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Story of Eltjo Heddema
Eltjo Heddema

This is about my wife Esther who was diagnosed with Carcinoma of Unknown Primary (CUP) and whose treatments were not successful. 

The biggest challenge was getting diagnosed. Esther visited our GP with complaints about pain and energy loss however the GP did not believe there was a ‘serious cause’. Blood tests and physiotherapy etc. did not solve the problem; it was even suggested that it may be a mental health issue. The pains continued to get worse and we made several visits to the emergency department (somehow this always occurred during the weekend!). No diagnosis could be made and eventually the pains subsided, and we went home again. After our fourth visit to the emergency department, Esther was finally admitted thanks to the personal intervention of one of our friends who is a physician working at the hospital. After 3 weeks and several examinations, taking a biopsy of the enlarged lymph nodes was very challenging as they were very close to vital organs, a diagnosis was finally made: Carcinoma of Unknown Primary. 

We had access to all kinds of medical care, and we even used our private contacts, yet diagnosis still took a very long time. This was partly caused by the type of cancer (which is harder to diagnose), partly because the GP and hospital doctors were not convinced there was a serious cause (despite Esther’s insistence) and partly because of the very sequential approach in diagnosis. 

When we finally talked to an oncologist at yet another hospital, she told us there were two treatments possible, however she was not sure if either of them was covered by the insurance. A harsh introduction to the world of health economics. We ended up switching to another hospital, the Dutch national cancer hospital, where they could offer more treatments and Esther underwent relatively common radiotherapy (although maximum doses at maximum area) in combination with common chemo. Unfortunately she reacted very badly and had to stay in the hospital for weeks as she was constantly sick, losing a lot of weight) and suffering with a lot of pain. The pain management treatment was not very successful (and maybe they could have considered other alternatives, although I am sure they did everything they thought could help). After Esther finished treatment and recovered, having lost around 20kg, cancer was no longer visible on scans. Unfortunately pains recurred after about 3 months and the scan showed recurrence so she started another combination of radiotherapy and chemo but stopped after a few days due to unbearable pains.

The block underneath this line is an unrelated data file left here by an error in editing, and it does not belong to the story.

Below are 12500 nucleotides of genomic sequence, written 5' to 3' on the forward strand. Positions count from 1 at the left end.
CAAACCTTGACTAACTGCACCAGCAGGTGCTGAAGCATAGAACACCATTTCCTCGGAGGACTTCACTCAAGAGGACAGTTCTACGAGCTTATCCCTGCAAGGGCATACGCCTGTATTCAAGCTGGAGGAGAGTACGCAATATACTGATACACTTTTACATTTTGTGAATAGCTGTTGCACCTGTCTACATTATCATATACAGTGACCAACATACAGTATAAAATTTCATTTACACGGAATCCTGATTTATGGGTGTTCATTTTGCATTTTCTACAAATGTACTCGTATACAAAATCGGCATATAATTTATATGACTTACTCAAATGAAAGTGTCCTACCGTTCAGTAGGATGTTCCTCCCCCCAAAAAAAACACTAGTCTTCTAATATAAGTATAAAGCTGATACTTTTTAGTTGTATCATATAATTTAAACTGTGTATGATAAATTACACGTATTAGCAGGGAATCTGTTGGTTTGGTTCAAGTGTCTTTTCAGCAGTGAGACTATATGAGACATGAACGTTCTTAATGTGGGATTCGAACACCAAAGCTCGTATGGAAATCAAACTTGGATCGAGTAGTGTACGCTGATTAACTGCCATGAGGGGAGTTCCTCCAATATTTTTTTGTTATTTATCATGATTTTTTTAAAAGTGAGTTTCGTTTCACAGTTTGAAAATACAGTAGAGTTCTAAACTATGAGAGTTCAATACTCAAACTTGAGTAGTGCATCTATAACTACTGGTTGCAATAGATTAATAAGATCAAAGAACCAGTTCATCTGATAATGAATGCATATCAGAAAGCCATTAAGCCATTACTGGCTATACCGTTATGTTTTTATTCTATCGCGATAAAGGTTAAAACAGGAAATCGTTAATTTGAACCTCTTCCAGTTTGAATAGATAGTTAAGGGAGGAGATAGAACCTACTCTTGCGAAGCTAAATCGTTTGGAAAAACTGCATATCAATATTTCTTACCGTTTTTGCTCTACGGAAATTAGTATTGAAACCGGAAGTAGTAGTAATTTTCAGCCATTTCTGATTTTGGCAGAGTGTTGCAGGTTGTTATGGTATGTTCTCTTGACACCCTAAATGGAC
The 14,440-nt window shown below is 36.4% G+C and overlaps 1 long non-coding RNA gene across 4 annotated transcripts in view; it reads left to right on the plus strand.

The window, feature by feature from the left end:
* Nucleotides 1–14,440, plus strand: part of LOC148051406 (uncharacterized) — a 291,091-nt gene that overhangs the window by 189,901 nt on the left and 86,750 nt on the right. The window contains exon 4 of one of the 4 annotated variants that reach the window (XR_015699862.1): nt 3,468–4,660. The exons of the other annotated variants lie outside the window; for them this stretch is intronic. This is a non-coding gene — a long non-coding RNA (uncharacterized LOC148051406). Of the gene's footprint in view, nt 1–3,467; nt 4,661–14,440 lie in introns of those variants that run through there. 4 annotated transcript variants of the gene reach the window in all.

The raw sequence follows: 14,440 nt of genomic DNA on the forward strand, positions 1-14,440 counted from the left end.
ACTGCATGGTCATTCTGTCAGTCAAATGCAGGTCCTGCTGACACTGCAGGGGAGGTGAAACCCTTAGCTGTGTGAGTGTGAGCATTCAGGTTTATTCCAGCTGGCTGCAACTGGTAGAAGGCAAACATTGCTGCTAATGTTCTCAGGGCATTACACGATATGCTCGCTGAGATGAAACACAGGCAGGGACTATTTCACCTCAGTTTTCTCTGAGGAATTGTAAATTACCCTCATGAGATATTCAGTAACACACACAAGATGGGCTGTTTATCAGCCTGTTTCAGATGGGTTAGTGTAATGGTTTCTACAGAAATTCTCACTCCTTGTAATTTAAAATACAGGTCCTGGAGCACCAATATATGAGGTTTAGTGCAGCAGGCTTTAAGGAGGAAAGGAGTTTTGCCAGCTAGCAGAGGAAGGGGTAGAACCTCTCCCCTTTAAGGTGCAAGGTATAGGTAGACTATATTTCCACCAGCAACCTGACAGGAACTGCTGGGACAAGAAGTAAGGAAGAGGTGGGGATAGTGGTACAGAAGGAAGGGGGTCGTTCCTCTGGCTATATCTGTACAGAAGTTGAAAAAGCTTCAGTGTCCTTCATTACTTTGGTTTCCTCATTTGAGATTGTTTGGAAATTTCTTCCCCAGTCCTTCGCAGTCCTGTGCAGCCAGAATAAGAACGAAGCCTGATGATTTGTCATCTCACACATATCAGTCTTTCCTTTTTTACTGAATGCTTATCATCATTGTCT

No other treatments were possible (the biopt was too small to do further analysis such as Whole Genome Sequencing etc.) and we elected not to seek further treatment as the negative impact would outweigh the quality of life. Esther lived for another 9 months with a morphine-pump (longer than predicted) and passed away when the pains became unbearable even with the maximum dose of morphine. 


Eltjo Heddema